Setting up your ecommerce site

According to Forrester Research, U.S. online retail sales grew 12.6 percent to $176.2 billion in 2010, and they’re expected to reach $278.9 billion by 2015.  If you have a brick-and-mortar store, you could be using the Internet to take your piece of that percentage.
Here are some ways to start up your ecommerce store.

1. Get some help from the pros.

Companies like Bigcommerce, Shopify, Goodsie, Jumpseller and Volusion were designed to help you get your company online. Like when you start a website, there are plenty of things to think about: hosting, design, coding, servers…not with these guys. You can design the look, feel, and interactivity of your site without needing to hire someone to do it. It’s a great place to start.

2. Figure out how you will accept payment.

In this case, more might be better. Some people won’t put their credit card information into a website and only use third-parties. Others don’t trust the third parties. You should have several options available.

More and more often, we see the PayPal option on websites, so it’s definitely one to consider. It’s a trusted third-party site, but keep in mind it does charge a 2.9% transaction fee. You can obtain a merchant account with each of the credit card companies. Be aware that they will also charge a transaction fee. The rates vary; some charge monthly or annually, others want 10 or 20 cents plus a percentage of the transaction.

You probably went through something similar when you set up your brick-and-mortar store, so don’t be afraid to do your homework here, too.

3. Figure out shipping costs.

You’ve shopped online before. You know the rules. Are you going to offer free shipping after a certain amount? Are you going to offer different types of shipping? Are you just going to Google it? (Seriously, most of your questions/concerns can be found with a specific Google search. Like this) When you figure it out, make sure it’s visible. You don’t want to surprise people.

4. Get a lightbox.

Online, your customers don’t get to see your products, so take some pictures of them. And, take some nice pictures. It may be obvious, but think about what you like to see when you’re shopping online. Ask your friends and family what kind of photo or picture or information would help them when they shop online. Apply their wisdom.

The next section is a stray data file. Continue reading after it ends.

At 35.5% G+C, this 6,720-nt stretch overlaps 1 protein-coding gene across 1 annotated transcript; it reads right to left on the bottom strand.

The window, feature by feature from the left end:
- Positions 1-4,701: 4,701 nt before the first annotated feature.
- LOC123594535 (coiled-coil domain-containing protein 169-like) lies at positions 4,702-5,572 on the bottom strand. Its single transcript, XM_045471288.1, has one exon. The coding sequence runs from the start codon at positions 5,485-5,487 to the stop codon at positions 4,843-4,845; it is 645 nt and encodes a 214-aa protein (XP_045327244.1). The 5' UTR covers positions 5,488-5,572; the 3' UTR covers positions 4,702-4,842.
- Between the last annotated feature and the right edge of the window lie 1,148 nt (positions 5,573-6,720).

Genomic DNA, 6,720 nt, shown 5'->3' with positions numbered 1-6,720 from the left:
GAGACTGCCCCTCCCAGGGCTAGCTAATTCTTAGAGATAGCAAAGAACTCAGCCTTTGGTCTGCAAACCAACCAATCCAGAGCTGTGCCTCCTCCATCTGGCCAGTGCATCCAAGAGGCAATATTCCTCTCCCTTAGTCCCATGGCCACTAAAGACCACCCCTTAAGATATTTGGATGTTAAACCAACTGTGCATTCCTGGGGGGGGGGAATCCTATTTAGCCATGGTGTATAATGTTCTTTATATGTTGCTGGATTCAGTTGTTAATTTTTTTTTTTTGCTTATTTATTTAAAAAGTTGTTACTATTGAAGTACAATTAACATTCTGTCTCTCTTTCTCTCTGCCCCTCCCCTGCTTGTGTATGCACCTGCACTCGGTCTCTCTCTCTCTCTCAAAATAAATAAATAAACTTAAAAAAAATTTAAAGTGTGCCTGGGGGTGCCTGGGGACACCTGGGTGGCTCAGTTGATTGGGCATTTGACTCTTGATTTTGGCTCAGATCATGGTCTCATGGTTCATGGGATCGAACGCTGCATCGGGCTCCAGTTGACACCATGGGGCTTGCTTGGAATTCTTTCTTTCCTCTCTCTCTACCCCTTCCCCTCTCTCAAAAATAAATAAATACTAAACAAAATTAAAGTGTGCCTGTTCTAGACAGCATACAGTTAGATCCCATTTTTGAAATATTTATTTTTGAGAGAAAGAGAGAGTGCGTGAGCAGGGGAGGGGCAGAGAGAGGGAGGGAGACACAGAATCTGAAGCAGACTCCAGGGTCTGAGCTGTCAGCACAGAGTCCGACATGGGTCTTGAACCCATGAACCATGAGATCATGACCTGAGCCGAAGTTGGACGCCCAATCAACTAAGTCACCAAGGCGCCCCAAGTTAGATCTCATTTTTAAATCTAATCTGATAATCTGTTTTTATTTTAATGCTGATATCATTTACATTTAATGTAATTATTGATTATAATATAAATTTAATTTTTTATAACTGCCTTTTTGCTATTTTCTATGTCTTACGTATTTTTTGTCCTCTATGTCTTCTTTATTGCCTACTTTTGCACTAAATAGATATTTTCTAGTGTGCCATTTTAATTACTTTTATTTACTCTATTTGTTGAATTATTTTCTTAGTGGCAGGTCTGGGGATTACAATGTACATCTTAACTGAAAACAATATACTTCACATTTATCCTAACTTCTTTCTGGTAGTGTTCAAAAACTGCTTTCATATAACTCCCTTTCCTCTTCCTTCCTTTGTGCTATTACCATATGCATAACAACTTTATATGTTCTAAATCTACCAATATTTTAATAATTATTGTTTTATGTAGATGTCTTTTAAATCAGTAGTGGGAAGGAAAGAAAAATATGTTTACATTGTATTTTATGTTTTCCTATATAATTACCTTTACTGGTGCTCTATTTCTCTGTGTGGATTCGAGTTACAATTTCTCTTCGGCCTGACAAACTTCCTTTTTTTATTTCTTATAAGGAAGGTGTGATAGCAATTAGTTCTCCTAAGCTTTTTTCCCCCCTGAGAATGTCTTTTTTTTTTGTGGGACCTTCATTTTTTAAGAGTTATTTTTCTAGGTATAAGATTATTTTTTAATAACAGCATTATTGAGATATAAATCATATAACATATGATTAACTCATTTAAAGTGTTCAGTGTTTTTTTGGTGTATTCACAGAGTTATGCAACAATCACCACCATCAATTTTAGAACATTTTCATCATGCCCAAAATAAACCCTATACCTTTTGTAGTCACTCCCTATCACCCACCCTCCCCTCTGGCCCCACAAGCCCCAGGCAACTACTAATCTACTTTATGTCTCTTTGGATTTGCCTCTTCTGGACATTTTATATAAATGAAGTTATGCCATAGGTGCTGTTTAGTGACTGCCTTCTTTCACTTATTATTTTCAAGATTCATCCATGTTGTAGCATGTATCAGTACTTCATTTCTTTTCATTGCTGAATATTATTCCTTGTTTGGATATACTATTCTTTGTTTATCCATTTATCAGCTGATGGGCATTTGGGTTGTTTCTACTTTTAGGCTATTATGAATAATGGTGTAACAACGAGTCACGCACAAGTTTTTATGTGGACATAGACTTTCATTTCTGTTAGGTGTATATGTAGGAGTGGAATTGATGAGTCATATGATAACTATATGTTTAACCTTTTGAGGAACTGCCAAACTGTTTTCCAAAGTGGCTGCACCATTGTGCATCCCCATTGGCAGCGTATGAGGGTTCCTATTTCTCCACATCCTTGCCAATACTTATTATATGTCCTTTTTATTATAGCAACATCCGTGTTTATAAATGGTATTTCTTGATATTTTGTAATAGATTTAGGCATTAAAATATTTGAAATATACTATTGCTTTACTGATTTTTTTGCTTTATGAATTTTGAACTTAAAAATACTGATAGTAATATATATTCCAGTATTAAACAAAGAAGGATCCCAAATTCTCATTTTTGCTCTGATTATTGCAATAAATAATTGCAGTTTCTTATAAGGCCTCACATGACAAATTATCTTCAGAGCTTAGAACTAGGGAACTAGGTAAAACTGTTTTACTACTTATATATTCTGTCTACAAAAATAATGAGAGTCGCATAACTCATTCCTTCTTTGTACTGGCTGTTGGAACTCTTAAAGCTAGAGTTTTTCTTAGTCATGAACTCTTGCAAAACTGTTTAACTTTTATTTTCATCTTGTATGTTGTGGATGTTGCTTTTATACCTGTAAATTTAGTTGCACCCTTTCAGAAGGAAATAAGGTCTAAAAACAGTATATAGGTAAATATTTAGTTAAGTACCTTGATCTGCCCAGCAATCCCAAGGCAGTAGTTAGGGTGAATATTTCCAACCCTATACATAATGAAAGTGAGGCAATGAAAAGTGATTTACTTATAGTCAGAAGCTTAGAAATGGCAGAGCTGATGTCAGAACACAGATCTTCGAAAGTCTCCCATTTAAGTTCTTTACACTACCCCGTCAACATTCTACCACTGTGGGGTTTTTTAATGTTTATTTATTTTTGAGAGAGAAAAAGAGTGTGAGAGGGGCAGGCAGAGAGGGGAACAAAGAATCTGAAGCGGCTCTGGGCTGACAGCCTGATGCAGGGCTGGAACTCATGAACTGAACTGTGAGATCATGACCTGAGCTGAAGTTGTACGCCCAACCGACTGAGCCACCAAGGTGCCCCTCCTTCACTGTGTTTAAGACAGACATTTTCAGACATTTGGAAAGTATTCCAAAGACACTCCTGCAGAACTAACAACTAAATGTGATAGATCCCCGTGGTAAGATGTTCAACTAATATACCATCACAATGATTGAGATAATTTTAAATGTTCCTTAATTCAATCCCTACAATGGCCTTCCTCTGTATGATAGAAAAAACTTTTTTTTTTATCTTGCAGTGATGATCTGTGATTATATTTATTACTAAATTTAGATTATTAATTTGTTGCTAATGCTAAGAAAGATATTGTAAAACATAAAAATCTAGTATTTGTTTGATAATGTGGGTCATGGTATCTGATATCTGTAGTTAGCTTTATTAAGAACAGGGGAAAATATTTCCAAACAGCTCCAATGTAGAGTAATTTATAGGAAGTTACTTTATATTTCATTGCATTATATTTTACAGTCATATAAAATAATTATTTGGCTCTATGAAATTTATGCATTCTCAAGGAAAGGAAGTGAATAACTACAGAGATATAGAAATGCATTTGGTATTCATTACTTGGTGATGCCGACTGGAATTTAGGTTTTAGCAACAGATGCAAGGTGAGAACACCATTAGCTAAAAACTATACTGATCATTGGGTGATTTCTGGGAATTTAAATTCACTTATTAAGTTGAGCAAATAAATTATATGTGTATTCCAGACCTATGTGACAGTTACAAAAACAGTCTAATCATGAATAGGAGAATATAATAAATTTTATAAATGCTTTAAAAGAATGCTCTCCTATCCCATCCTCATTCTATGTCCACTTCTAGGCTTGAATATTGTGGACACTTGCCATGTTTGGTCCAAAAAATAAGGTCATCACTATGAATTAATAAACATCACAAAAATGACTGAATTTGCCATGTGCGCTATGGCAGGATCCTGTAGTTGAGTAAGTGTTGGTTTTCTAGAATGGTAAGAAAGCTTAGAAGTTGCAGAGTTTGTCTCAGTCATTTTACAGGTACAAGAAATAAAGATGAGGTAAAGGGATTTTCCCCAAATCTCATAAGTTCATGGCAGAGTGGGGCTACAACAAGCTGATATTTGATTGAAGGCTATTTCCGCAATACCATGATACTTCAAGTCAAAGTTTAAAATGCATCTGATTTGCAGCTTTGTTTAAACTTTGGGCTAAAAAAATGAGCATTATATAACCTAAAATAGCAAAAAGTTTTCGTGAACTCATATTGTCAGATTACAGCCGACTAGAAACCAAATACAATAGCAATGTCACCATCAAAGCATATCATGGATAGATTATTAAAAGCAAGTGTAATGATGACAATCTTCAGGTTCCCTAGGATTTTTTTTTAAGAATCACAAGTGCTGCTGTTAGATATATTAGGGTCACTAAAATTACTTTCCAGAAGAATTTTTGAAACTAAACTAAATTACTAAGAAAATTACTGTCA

5. To feedback or not to feedback?

Do you want customers to be able to review the products? Probably. Even if no one uses the function, it sometimes acts as a security blanket. It gives you an added layer of customer service, too. If someone gives a product a bad review, you can respond and fix it. And, you never know what high marks will do for a product. A few four and five star reviews could get the ball rolling.

Setting up an ecommerce site is a great way to bolster your business. You can address customer concerns, find a new demographic, and add sales where no one had shopped before.

Have you added an ecommerce site to your brick-and-mortar store? What do you wish you had known? Share in the comments below!


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Posted on July 15, 2013, in Biz Tips, Entrepreneur, Internet, Small Business and tagged , , , , , , , , , , , . Bookmark the permalink. 1 Comment.

  1. If you want to set up an e-commerce store using WordPress, check out Cart66. It’s the only WordPress solution for e-commerce that gives you everything you need all in one easy to use package. You get all the e-commerce features like built-in recurring billing, selling digital & physical products, etc. and it also provides all the security you need for a safe and PCI compliant online store. Plus, using WordPress, you get access to tons of themes too! Cart66 is kind of like Shopify or Big Commerce (like you mentioned above) but for WordPress.

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